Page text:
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Ni No Kuni Review

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First of all, let me justify my feelings of JRPG's today. Yeah, they're still successful, especially in its native Japan. Looking at their gaming charts, the majority of the games are RPGs. Going back to 1997, Final Fantasy VII broke ground and popularised JRPGs around the world. Unfortunately, it also popularised the trend of JRPGs being about angst, cynicism and drama including depressed and remorseful characters with flashy outfits, complex gameplay and outlandish storylines, which was at first quite alright but now it has ran its course. For more than a decade, most JRPG's have been like that and I was not enjoying it at all, with few exceptions such as the Dragon Quest series or the Persona series though Persona is coming close to the edge of the trend as of lately but it still succeeds in story and gameplay.

JRPGs wasn't about adventuring or simply saving the world from evil any more, it's about seeing how much far farfetchedness and complexity we could put in the game. Final Fantasy after IX has become a ridiculously dumb series that relies too much on overdramatic stories that contained countless plot holes and rehashed characters, with XIII summarising all the worst of it. While I still like them, I didn't fully enjoy Sakaguchi's Lost Odyssey or Last Story because the story lines and characters were still in the same trend of being either depressed or outlandish. Is there any JRPGs that doesn't have the over-dramatics, the unneeded complexity, the unnecessary angst or the cynicism that has been plaguing JRPGs for god knows how long? Enter Ni No Kuni.

Ni No Kuni is not only a giant breath fresh air in a gaming industry reliant on multiplayer gameplay and DLC galore, it is the game that the JRPG genre needed for a huge contrast. Gone is the cynicism and the complexity, what we get is a good old traditional JRPG about saving the world and adventuring. It's like Secret of Mana, Final Fantasy 4-6, Earthbound or any of the 16bit era RPGs never went away, Ni No Kuni is pretty much a love letter to those games. Not harking back to the past, how does the game fair?

The game's most outstanding feature is its visuals. I always believe that if a game have less realistic and more cartoony graphics, they will age better and Ni No Kuni certainly will because the visuals are just astonishingly beautiful and I can see myself still being in awe years later. The overall gameplay is a mixture of the old school JRPGs and Pokemon since the main gameplay feature of the game is capturing familiars to fight for you, upgrading them and leveling them so that they can fight better and you travel around an explorable world with its own individual settings and you can use a boat or a flying dragon at your disposal to go anywhere. Side quests take form of errands and bounties, the errands being kind of hit and miss as they tend to repeat themselves and the bounty being good XP for leveling. The exploration aspect is very simple and traditional and I actually kind of miss this. The battle system is very strategic in contrast to its travel gameplay but it does have some flaws. There are some unfair difficulty spikes throughout and the companion AIs can be quite incompetent as they will unknowingly waste their mana, especially when you need them for backup such as magic attacks or heals and they cannot heal themselves, making you having to swap to them for control. Overall though, the battle system is a lot of fun and keeps grinding a lot less boring in comparison to other JRPGs.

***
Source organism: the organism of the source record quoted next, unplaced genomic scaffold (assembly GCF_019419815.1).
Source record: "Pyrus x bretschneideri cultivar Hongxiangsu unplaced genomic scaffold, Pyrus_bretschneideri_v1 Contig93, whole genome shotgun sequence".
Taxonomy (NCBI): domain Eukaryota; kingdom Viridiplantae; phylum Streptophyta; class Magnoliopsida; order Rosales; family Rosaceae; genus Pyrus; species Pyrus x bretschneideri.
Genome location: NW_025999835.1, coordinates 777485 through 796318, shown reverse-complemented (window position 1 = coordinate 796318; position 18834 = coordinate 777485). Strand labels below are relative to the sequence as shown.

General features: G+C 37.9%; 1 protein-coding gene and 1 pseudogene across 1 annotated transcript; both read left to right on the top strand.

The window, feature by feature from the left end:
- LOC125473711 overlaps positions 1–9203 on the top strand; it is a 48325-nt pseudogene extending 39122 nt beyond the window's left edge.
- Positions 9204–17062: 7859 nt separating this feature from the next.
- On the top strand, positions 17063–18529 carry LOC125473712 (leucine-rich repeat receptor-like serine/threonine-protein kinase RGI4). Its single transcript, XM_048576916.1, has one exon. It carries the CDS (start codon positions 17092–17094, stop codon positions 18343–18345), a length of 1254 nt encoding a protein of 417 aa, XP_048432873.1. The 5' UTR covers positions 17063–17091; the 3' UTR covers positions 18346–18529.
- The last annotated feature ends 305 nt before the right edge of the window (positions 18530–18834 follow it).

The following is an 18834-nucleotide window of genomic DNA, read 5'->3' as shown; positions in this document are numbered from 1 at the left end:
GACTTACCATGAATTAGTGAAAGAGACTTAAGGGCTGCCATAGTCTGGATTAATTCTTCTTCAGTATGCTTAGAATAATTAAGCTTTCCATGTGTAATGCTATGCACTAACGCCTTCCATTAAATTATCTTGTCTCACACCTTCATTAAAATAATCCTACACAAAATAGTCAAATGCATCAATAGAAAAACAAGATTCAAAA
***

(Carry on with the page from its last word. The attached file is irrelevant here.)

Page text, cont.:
Finally, how does the story hold up? While it does have some pacing problems and technical inconsistencies like where it sporadically swaps from voices to just silent text expositions, the story is really good and just satisfyingly refreshing. The story is just a simple but overall joyful, whimsical and poignant save the world from evil but it comes with many interesting twists and surprises. The main character is not an annoying, angst ridden idiot but a well mannered, naive and courageous kid and the cast of characters are very interesting and well fleshed out, each having their own interesting back stories and unique, not at all farfetched looking designs, courtesy of Studio Ghibli.

Final verdict? Do yourself a favour and buy this game. This is easily one of the best JRPG I have ever played, one of the best games on the PS3 and an easy Game of the Year contender. It is such a breath of fresh air to play a joyful and whimsical game in a market saturated by violence and angst. The game is about 50 hours long, depending if you do all the side quest or grinding and definitely worth £45. It will have a preference audience, that's for sure since it does have a "game for kids" vibe on it at first sight. If you love JRPGs or any type of adventure games, you'll love this game. If you're tired of the plethora of gun-ho centric multiplayer games or ridiculous and overdramatic JRPGs, Ni No Kuni is a great alternative.

Pros:
Incredibly beautiful and timeless visuals and art designs, courtesy of Studio Ghibli.
A simple yet poignant save the world story with a believable protagonist and interesting characters.
A surprisingly deep combat system and interesting RPG elements.
Pretty much a 16 bit SNES game.

Cons:
Technical inconsistencies with voices in cut scenes.
Companion AI's are a bit incompetent.
Side quests are either hit or miss, some tend to repeat themselves.

9/10
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Added by Lolager4now
4 years ago on 4 February 2013 23:51



Comments

Posted: 4 years, 10 months ago at Feb 5 18:29
Great review!
Posted: 4 years, 10 months ago at Feb 6 18:18
Great review! I have a new game to buy it seems :)

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